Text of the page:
In the accompanying drawing, similar reference characters designate corresponding parts throughout the several views in which:

Figure l is a fragmentary perspective view looking into ahead-piece casing at one end thereof, showing an embodiment of the invention.

Figure 2 is a partial vertical longitudinal sectional view of Figure 1 taken along the plane 22 thereon.

Figure 3 is .a partial perspective fragmentaryviewof the cord lock assembly frame with the dog, roller, and adjuster removed.

Figure 4 is a bottom plan view of Figure 3 with the cord separator removed.

Eigure 5 is a perspective view of the dog and pintle.

Numeral I0 indicates avenetian blind headpiece casing having a rearwardly bent front flange ,l I, a forwardly bent rear flange l2; a front wall i3; a rear wall M; a bottom wall l5; and a reinforcing tie-bar l6,

Manual control cords l1 and I8 pass upwardly through an opening (not shown) in the bottom wall l5, through an orifice 19 in the assembly frame indicated generally by numeral 20, over the roller2l and thence to any suitable slat elevating o-r' lowering means known in the art as will cause the cords to be under tension caused by the weightof the slats. Such means ordinarily include rollers, set at suitable points in the bottom wall 15, over which the cords pass totravel downwardly through orifices in said wall and to terminate in a weight bar adapted to raise the slats above it when thesame is raised. This construction is well known in the art and for this a "nalled in a pocket bearing formed by the two fice or guideway 3|. The inner end of the indentation 29 is provided with a widened portion 32.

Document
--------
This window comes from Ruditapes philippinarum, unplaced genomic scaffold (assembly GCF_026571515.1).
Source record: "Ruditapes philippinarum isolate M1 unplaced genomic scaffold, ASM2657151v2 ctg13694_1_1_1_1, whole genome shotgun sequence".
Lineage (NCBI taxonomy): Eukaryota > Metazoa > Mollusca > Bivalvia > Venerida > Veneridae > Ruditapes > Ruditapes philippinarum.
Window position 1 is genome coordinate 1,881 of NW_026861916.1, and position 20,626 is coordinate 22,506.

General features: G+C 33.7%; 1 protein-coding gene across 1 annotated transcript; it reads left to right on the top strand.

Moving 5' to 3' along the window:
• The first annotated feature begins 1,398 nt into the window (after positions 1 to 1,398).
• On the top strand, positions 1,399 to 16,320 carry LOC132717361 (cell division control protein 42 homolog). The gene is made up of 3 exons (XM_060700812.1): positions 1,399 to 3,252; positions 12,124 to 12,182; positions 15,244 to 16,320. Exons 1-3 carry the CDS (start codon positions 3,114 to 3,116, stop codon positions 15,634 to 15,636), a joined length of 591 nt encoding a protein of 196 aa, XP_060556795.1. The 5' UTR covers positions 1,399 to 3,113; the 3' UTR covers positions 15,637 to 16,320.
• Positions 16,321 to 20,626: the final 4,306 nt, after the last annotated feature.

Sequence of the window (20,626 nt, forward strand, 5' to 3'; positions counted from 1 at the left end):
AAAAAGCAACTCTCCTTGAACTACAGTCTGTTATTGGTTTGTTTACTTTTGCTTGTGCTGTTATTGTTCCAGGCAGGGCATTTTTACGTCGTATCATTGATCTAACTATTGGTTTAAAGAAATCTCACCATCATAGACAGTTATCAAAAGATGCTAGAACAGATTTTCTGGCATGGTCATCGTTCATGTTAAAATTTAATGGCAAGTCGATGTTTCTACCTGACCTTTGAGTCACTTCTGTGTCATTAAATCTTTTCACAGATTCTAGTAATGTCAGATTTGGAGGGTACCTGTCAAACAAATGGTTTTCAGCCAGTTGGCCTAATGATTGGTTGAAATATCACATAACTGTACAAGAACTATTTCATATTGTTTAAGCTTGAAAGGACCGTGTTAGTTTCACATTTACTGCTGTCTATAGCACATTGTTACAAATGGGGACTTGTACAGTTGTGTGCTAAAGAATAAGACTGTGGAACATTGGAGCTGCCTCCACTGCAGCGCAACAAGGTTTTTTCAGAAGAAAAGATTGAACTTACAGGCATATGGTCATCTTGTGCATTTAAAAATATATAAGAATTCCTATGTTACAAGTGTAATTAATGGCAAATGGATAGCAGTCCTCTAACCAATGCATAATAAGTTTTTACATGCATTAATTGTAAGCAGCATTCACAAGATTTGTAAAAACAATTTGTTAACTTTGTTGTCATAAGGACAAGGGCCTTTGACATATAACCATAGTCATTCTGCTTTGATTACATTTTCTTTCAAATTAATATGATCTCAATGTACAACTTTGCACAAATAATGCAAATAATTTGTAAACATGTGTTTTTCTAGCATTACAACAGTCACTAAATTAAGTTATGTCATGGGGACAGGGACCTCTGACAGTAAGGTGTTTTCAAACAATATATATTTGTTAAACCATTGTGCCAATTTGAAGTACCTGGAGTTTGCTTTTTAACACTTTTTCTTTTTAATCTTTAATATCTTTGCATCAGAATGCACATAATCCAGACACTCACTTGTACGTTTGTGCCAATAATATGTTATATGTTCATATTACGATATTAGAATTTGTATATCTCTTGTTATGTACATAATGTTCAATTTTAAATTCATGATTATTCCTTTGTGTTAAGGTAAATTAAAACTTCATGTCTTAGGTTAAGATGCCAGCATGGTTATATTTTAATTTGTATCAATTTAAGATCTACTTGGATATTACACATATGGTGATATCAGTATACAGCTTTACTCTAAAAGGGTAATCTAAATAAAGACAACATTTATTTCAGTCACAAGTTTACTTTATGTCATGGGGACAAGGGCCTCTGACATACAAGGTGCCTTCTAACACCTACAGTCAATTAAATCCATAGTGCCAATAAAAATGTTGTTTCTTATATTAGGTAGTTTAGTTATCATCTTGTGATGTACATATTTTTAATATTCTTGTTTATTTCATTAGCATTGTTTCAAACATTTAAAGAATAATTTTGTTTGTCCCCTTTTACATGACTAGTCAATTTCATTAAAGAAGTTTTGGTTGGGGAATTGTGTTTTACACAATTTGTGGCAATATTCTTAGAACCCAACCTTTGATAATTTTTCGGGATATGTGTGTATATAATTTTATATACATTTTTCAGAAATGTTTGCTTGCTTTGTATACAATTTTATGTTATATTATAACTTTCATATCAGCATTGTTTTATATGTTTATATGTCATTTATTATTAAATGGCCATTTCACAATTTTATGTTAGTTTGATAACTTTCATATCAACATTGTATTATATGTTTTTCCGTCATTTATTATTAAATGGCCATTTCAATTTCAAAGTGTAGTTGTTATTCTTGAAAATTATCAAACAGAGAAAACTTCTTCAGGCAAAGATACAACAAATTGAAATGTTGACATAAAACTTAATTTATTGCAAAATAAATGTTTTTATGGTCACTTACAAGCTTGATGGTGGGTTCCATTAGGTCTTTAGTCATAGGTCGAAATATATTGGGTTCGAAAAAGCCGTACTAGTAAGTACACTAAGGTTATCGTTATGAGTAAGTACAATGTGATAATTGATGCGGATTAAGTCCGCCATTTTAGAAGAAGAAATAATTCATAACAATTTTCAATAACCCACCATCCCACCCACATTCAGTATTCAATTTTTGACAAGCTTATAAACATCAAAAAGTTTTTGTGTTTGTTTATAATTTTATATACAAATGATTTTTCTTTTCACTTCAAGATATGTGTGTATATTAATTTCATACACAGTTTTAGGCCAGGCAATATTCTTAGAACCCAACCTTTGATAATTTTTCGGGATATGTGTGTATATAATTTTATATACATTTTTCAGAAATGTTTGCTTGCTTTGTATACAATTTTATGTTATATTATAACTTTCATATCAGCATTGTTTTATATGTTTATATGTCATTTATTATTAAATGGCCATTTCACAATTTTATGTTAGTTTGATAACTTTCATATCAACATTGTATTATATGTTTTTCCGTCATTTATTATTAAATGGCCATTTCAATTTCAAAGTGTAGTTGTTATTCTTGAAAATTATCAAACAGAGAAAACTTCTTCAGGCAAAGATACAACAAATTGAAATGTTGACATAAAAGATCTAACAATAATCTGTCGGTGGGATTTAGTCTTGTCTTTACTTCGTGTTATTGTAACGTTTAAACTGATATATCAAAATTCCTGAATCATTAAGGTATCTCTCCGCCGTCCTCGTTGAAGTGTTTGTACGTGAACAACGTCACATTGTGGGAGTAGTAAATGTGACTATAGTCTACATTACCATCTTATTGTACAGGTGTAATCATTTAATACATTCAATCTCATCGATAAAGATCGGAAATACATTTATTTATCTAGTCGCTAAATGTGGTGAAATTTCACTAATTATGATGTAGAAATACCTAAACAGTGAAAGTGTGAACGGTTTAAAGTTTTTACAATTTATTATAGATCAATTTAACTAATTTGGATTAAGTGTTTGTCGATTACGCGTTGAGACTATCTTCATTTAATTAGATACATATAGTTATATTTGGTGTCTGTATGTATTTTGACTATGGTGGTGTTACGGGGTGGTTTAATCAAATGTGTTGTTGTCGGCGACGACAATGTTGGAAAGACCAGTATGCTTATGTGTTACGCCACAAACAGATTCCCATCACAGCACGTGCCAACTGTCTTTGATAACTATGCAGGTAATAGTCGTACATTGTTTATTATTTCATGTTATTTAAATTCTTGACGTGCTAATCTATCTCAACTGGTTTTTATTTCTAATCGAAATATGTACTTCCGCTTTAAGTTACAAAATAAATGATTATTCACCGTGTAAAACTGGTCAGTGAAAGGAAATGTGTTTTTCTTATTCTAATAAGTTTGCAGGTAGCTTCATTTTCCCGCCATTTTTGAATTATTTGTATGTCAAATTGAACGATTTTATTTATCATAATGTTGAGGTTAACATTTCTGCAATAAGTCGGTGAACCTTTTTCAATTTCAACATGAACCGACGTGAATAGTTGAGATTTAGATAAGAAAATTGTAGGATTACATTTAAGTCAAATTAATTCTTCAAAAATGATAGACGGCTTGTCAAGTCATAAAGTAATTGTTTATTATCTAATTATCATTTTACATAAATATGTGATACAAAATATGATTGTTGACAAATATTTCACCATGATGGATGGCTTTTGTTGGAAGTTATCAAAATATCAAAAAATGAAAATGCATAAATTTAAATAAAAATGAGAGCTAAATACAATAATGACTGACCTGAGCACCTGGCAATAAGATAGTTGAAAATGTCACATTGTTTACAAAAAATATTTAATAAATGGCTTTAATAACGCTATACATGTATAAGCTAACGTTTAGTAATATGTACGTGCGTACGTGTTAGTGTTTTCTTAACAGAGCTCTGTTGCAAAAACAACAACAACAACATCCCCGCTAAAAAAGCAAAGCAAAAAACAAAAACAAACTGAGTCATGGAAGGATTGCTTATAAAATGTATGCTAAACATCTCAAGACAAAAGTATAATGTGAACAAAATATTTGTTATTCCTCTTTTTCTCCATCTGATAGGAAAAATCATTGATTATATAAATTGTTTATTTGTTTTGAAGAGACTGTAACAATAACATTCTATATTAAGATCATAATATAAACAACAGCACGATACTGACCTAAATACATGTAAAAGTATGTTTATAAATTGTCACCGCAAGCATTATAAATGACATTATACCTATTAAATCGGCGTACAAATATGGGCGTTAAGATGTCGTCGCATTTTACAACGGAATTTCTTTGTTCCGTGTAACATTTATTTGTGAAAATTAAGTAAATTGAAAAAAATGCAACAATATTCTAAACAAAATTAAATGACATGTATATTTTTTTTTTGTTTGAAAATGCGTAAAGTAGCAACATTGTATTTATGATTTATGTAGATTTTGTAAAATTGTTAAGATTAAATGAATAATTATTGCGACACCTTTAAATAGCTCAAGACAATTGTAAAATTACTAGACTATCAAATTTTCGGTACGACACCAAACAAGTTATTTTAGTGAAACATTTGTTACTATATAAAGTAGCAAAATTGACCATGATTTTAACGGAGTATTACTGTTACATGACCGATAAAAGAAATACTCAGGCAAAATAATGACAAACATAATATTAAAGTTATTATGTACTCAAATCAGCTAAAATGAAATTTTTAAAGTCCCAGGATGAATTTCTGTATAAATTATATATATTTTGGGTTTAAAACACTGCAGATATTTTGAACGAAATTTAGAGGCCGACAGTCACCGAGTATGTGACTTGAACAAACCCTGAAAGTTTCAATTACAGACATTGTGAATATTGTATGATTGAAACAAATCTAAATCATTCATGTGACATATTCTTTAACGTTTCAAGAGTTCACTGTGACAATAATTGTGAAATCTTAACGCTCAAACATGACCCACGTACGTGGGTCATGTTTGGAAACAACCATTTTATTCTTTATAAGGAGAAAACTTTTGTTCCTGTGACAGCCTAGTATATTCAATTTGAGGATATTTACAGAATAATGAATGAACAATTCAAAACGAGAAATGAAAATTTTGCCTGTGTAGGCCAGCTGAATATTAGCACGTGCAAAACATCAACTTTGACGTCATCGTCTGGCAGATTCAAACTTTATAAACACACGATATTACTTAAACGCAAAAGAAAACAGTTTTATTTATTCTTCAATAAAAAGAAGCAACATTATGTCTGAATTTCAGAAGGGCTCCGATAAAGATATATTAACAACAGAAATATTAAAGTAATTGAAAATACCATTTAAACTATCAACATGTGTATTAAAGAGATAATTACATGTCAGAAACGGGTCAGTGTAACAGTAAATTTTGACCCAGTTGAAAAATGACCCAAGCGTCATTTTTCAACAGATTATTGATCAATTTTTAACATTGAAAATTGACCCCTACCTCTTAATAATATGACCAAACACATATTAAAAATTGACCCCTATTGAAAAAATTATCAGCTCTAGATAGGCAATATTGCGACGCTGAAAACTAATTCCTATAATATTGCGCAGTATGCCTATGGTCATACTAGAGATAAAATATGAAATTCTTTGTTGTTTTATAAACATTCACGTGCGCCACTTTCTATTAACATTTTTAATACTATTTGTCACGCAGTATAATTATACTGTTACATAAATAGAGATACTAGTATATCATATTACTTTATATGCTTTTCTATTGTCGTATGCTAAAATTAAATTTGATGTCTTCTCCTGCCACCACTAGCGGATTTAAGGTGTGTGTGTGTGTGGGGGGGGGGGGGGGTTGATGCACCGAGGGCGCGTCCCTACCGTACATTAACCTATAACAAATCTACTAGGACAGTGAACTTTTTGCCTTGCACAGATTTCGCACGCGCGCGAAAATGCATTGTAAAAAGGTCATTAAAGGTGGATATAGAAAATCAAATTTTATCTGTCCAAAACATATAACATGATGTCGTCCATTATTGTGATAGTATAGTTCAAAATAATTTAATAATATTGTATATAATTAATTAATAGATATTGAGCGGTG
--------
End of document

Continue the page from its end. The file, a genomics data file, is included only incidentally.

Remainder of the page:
An inner right angle plate 33 includes a vertical portion 34 and a pair of horizontal legs 35 and 36. Portion 34 is provided with orifices 31 and 38 and leg 35 is provided with an orifice 39. The inner and upper end of portion 34 is bent rearwardly at 40 in order to avoid abrading the cord IS.

The plate 33 is placed upon the plate 22in the manner illustrated in Figure 3 of the accompanying drawing and the legs 35 and 36 are affixed to the base 24 preferably by spot welding, thereby forming the frame 20. Orifices 25 and 31 and orifices 26 and 38 are thereby placed in alignment. A roller 2| is rotatably mounted between portion 23 and portion 34 on a pintle 4| which is journalled in the orifices 26 and 38. A dog 42 is rotatably mounted between portion 23 and portion 34 on a pintle 43 which is journalled in orifices 25 and 31. Pintles 4| and 43 are maintained in place in any suitable manner as by swaging the terminals thereof or by affixing said pintles to the roller and dog respectively.

The dog 421s provided with a working face 44 which is suitably scored or corrugated to provide an adequate gripping surface for engaging the cords I! and I8 which are disposed between said face and roller 2!. The circumferential movement of the dog is restricted in one direction by 1 contact with the cords IT and I8 and in the other direction by contact with an adjuster 45.

Adjuster 45 comprises a U shaped I plate including a leg 46 and a leg 41 and an upturned flanged portion 48. The flange portion serves to impart rigidity thereat. Leg 41 is provided with a threaded orifice 49 which is penetrated by a machine screw 50.

A cord separator 5| is composed of a substan-. tially right angle bent rod which is journalled at the outer end of the horizontal portion thereof in a pocket bearing formed by the two sides of indentation 28, the lower face of leg 36 and the upper face of bottom wall l5. The inner end of the horizontal portion of separator 5| is joursides of indentation 29, the lower face of leg 35 and the upper face of bottom wall l5. The vertical portion of separator 5| projects upwardly through the widened portion 32 of indentation 29 and the orifice 39, which are aligned. The separator is put in place when the assembly frame is placed within the casing l0. Frame 20 is maintained in position by a machine screw 52 which penetrates an orifice (not shown) in the bottom wall l5 and threadedly engages the orifice 3|] in base 24 and by the machine screw 5|] which penetrates an orifice (not shown) in the bottom wall l5, the guideway 3| and terminates in threaded engagement with the threaded orifice 49. An ordinary. lock-washer (not shown) is used on screw 59 between the head of said screw and the outer under surface of bottom wall l5.